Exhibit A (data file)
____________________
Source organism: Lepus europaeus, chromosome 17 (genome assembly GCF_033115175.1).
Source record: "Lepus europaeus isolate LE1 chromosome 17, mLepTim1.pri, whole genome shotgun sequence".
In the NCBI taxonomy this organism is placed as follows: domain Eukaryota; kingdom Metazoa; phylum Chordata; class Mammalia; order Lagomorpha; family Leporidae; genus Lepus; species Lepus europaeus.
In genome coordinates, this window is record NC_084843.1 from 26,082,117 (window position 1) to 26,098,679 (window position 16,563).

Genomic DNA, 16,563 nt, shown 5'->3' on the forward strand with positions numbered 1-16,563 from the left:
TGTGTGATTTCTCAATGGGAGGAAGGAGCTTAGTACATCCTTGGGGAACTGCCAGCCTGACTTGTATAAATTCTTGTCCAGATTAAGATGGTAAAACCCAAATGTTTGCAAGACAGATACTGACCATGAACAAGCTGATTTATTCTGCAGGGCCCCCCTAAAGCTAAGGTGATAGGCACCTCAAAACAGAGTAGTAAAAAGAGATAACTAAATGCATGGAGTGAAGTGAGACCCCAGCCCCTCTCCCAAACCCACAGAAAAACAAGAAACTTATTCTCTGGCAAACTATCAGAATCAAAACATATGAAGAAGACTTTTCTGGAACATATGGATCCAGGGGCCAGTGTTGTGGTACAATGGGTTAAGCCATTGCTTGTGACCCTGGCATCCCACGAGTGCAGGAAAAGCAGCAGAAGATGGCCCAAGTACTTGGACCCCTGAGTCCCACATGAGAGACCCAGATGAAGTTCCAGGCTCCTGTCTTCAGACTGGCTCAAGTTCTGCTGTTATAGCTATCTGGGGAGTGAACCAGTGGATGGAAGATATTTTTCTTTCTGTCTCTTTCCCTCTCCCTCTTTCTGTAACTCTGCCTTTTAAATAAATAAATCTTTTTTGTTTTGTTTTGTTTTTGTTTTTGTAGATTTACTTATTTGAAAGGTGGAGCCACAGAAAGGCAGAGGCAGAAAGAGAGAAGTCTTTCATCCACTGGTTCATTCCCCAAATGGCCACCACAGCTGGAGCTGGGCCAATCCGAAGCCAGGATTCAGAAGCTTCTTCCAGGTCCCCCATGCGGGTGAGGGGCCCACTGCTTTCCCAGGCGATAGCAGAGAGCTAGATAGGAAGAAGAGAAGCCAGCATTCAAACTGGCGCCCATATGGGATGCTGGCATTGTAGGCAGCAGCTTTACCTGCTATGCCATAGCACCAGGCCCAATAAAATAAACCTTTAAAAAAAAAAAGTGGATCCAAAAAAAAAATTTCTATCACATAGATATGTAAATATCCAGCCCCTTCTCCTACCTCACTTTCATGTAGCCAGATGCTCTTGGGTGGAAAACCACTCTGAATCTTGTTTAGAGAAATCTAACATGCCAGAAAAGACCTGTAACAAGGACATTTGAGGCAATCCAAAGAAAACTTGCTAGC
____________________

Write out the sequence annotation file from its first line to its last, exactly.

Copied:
Source organism: Lepus europaeus, chromosome 17 (genome assembly GCF_033115175.1).
Source record: "Lepus europaeus isolate LE1 chromosome 17, mLepTim1.pri, whole genome shotgun sequence".
In the NCBI taxonomy this organism is placed as follows: domain Eukaryota; kingdom Metazoa; phylum Chordata; class Mammalia; order Lagomorpha; family Leporidae; genus Lepus; species Lepus europaeus.
In genome coordinates, this window is record NC_084843.1 from 26,082,117 (window position 1) to 26,098,679 (window position 16,563).

Genomic DNA, 16,563 nt, shown 5'->3' on the forward strand with positions numbered 1-16,563 from the left:
TGTGTGATTTCTCAATGGGAGGAAGGAGCTTAGTACATCCTTGGGGAACTGCCAGCCTGACTTGTATAAATTCTTGTCCAGATTAAGATGGTAAAACCCAAATGTTTGCAAGACAGATACTGACCATGAACAAGCTGATTTATTCTGCAGGGCCCCCCTAAAGCTAAGGTGATAGGCACCTCAAAACAGAGTAGTAAAAAGAGATAACTAAATGCATGGAGTGAAGTGAGACCCCAGCCCCTCTCCCAAACCCACAGAAAAACAAGAAACTTATTCTCTGGCAAACTATCAGAATCAAAACATATGAAGAAGACTTTTCTGGAACATATGGATCCAGGGGCCAGTGTTGTGGTACAATGGGTTAAGCCATTGCTTGTGACCCTGGCATCCCACGAGTGCAGGAAAAGCAGCAGAAGATGGCCCAAGTACTTGGACCCCTGAGTCCCACATGAGAGACCCAGATGAAGTTCCAGGCTCCTGTCTTCAGACTGGCTCAAGTTCTGCTGTTATAGCTATCTGGGGAGTGAACCAGTGGATGGAAGATATTTTTCTTTCTGTCTCTTTCCCTCTCCCTCTTTCTGTAACTCTGCCTTTTAAATAAATAAATCTTTTTTGTTTTGTTTTGTTTTTGTTTTTGTAGATTTACTTATTTGAAAGGTGGAGCCACAGAAAGGCAGAGGCAGAAAGAGAGAAGTCTTTCATCCACTGGTTCATTCCCCAAATGGCCACCACAGCTGGAGCTGGGCCAATCCGAAGCCAGGATTCAGAAGCTTCTTCCAGGTCCCCCATGCGGGTGAGGGGCCCACTGCTTTCCCAGGCGATAGCAGAGAGCTAGATAGGAAGAAGAGAAGCCAGCATTCAAACTGGCGCCCATATGGGATGCTGGCATTGTAGGCAGCAGCTTTACCTGCTATGCCATAGCACCAGGCCCAATAAAATAAACCTTTAAAAAAAAAAAGTGGATCCAAAAAAAAAATTTCTATCACATAGATATGTAAATATCCAGCCCCTTCTCCTACCTCACTTTCATGTAGCCAGATGCTCTTGGGTGGAAAACCACTCTGAATCTTGTTTAGAGAAATCTAACATGCCAGAAAAGACCTGTAACAAGGACATTTGAGGCAATCCAAAGAAAACTTGCTAGC